The trial judge heard argument on the Commonwealth’s motion and reported five questions to the Appeals Court (which were then transferred to the SJC):
- In revising Rule 3.5 of the Massachusetts Rules of Professional Conduct to permit attorney originated communications with discharged jurors, did the Supreme Judicial Court implicitly overrule the prohibition against attorney originated communications with jurors as set forth in Commonwealth v. Fidler, 377 Mass. 192, 203-204, 385 N.E.2d 513 (1979)?
- In generally adopting the American Bar Association’s Model Rule 3.5 containing the language ‘prohibited by law,’ did the Supreme Judicial Court intend Commonwealth v. Fidler to be continuing precedent?
- If the answer to question two is ‘no,’ then what types of contact with discharged jurors by an attorney, if any, are ‘prohibited by law’ under Rule 3.5(c)(1)?
- If the answer to question one is ‘yes,’ and the answer to question two is ‘no,’ does revised Rule 3.5 permit attorneys to communicate with jurors who were discharged prior to July 1, 2015?
- If the answer to question four is ‘yes,’ in light of Commonwealth v. Fidler, are attorneys required to seek approval from the court prior to contacting jurors?
Commonwealth v. Moore, SUCR2011-10023 (July 27, 2015), slip op. at 13-14.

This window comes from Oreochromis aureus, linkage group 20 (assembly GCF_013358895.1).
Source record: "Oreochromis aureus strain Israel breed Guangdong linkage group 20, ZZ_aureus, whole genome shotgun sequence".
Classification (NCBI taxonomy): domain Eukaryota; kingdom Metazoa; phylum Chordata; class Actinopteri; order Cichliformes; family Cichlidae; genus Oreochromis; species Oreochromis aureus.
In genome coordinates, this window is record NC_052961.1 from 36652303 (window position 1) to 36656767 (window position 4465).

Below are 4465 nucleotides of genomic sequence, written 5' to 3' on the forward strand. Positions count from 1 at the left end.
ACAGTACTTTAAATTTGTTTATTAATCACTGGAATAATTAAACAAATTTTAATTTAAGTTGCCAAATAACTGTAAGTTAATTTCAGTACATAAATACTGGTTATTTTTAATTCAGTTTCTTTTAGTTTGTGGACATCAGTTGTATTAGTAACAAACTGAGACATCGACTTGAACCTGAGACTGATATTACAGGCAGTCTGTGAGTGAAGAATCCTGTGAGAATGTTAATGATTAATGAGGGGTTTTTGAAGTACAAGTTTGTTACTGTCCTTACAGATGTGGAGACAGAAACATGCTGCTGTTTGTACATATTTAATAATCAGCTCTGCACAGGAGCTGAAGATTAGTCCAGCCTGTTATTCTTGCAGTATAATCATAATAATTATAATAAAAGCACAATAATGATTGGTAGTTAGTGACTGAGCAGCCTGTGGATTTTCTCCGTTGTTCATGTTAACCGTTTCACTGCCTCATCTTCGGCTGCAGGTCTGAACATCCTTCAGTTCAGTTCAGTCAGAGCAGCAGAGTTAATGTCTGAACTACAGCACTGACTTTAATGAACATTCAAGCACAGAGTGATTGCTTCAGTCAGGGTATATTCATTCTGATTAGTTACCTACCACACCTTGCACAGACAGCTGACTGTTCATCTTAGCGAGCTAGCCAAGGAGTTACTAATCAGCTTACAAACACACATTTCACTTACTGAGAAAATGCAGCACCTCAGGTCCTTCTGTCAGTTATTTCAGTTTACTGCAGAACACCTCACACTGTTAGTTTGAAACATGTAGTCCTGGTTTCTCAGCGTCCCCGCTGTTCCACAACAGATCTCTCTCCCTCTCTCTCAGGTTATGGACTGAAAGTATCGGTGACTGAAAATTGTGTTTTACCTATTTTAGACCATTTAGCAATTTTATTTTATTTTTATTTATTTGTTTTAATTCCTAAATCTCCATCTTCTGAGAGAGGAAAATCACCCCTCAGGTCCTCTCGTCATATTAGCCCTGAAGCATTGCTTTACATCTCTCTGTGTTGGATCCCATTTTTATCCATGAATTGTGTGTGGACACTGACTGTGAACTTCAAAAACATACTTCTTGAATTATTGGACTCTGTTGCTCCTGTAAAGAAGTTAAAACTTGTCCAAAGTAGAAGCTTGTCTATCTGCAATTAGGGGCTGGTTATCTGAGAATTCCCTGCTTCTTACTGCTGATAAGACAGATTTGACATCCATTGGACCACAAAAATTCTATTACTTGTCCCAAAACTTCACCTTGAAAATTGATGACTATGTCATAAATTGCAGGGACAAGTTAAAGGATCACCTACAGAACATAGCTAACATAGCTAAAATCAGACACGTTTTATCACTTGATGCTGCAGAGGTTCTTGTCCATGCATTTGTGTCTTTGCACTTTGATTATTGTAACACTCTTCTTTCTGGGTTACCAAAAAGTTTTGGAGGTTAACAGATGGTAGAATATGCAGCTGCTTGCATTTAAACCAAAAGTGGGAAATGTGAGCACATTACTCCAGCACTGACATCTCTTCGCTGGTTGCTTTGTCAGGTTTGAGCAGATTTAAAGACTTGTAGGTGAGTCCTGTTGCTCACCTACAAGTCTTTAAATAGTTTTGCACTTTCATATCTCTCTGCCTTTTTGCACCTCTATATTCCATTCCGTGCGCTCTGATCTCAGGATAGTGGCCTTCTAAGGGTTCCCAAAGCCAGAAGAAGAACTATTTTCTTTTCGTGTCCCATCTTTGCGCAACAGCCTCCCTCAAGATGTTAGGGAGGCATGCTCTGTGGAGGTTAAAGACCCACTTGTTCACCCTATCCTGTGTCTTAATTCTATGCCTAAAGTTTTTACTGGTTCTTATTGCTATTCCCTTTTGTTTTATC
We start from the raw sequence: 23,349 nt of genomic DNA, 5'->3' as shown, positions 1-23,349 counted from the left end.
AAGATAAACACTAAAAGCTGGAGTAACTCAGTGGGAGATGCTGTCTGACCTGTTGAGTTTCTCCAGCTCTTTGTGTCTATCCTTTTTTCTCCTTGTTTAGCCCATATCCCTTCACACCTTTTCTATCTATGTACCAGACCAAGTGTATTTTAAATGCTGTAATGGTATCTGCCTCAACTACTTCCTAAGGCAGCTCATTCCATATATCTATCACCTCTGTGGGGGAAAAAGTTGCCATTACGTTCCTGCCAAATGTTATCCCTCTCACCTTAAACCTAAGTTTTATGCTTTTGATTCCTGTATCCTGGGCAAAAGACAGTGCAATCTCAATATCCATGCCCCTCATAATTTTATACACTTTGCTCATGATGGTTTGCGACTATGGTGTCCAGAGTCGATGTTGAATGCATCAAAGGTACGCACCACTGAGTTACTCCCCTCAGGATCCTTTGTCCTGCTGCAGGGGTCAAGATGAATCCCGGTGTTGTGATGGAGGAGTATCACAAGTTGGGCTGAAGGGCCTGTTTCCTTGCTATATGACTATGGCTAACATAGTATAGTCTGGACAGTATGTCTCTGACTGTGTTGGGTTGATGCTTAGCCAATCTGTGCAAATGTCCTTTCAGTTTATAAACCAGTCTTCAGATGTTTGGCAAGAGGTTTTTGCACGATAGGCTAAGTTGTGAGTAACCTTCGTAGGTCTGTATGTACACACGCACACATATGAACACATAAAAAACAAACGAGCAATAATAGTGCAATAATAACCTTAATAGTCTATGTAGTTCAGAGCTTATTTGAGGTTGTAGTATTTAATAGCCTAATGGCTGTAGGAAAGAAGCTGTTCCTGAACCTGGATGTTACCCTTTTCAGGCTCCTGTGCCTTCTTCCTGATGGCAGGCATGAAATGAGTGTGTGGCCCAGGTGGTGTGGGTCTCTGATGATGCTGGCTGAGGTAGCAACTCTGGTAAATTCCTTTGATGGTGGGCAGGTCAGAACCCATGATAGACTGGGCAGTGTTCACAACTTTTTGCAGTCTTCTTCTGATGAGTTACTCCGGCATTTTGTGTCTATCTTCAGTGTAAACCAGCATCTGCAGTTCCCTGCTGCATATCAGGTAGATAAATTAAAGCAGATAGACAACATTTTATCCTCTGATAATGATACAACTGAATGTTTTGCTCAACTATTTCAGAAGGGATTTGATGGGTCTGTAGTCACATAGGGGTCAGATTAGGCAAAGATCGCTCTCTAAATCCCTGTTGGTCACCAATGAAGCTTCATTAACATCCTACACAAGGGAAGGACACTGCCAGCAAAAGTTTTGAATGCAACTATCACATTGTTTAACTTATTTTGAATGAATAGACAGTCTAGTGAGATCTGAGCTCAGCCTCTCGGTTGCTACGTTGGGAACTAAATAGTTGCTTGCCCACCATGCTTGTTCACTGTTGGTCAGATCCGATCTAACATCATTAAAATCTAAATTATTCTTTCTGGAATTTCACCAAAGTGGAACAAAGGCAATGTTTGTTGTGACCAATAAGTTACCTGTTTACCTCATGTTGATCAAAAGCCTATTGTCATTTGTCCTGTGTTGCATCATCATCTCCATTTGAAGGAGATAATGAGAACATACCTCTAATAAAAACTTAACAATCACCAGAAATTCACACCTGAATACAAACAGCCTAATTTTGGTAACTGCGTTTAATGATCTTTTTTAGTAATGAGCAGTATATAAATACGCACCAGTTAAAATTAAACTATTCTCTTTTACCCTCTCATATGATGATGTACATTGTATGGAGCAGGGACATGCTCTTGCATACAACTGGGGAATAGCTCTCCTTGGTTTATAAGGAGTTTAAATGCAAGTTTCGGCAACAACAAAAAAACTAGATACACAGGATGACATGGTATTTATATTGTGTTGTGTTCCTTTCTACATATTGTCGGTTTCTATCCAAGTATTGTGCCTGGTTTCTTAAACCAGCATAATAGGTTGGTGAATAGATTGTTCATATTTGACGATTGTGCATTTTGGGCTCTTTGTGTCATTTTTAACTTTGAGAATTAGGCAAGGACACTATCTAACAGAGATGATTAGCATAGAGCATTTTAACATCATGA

On the first question, the Court said that, in “adopting rule 3.5 (c), we effectively overruled our rule, first stated in Fidler, that prohibited attorney-initiated, postverdict contact of and communications with jurors free from court oversight.” Commonwealth v. Moore, 474 Mass. 541, 547 (2016). Second, the Court held that Fidler continues as precedent to the extent that, like Fidler, Rule 3.5(c) prohibits inquiries into the jury’s deliberations. More specifically, “prohibited contact and communication include those that violate common-law principles, such as inquiries into the substance of jury deliberations, and communications that violate statutory law, other court rules, or specific court orders.” Id. at 549. Finally, the Court held that Rule 3.5(c) applies to attorneys seeking to contact jurors discharged before July 1, 2015, the rule’s effective date, if the case was pending on appeal on July 1, 2015, or if the appeal period had not yet run. Id. at 551. If either of those conditions is met, no court permission is required to contact jurors discharged before July 1, 2015. Id.